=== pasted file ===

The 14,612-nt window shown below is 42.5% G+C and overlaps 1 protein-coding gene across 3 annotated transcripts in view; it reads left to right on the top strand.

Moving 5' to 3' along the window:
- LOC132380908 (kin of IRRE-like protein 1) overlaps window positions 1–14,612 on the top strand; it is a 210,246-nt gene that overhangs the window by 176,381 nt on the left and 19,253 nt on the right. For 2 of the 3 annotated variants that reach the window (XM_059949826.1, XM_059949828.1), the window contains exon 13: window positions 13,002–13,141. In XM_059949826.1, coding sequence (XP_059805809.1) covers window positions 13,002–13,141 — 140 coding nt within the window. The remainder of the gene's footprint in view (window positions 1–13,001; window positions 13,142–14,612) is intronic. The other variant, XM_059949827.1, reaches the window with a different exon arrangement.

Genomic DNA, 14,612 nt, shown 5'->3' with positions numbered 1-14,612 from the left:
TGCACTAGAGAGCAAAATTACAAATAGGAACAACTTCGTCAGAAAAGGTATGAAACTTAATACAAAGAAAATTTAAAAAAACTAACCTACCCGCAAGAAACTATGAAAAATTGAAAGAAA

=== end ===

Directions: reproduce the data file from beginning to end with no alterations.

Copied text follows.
The 14,612-nt window shown below is 42.5% G+C and overlaps 1 protein-coding gene across 3 annotated transcripts in view; it reads left to right on the top strand.

Moving 5' to 3' along the window:
- LOC132380908 (kin of IRRE-like protein 1) overlaps window positions 1–14,612 on the top strand; it is a 210,246-nt gene that overhangs the window by 176,381 nt on the left and 19,253 nt on the right. For 2 of the 3 annotated variants that reach the window (XM_059949826.1, XM_059949828.1), the window contains exon 13: window positions 13,002–13,141. In XM_059949826.1, coding sequence (XP_059805809.1) covers window positions 13,002–13,141 — 140 coding nt within the window. The remainder of the gene's footprint in view (window positions 1–13,001; window positions 13,142–14,612) is intronic. The other variant, XM_059949827.1, reaches the window with a different exon arrangement.

Genomic DNA, 14,612 nt, shown 5'->3' with positions numbered 1-14,612 from the left:
TGCACTAGAGAGCAAAATTACAAATAGGAACAACTTCGTCAGAAAAGGTATGAAACTTAATACAAAGAAAATTTAAAAAAACTAACCTACCCGCAAGAAACTATGAAAAATTGAAAGAAA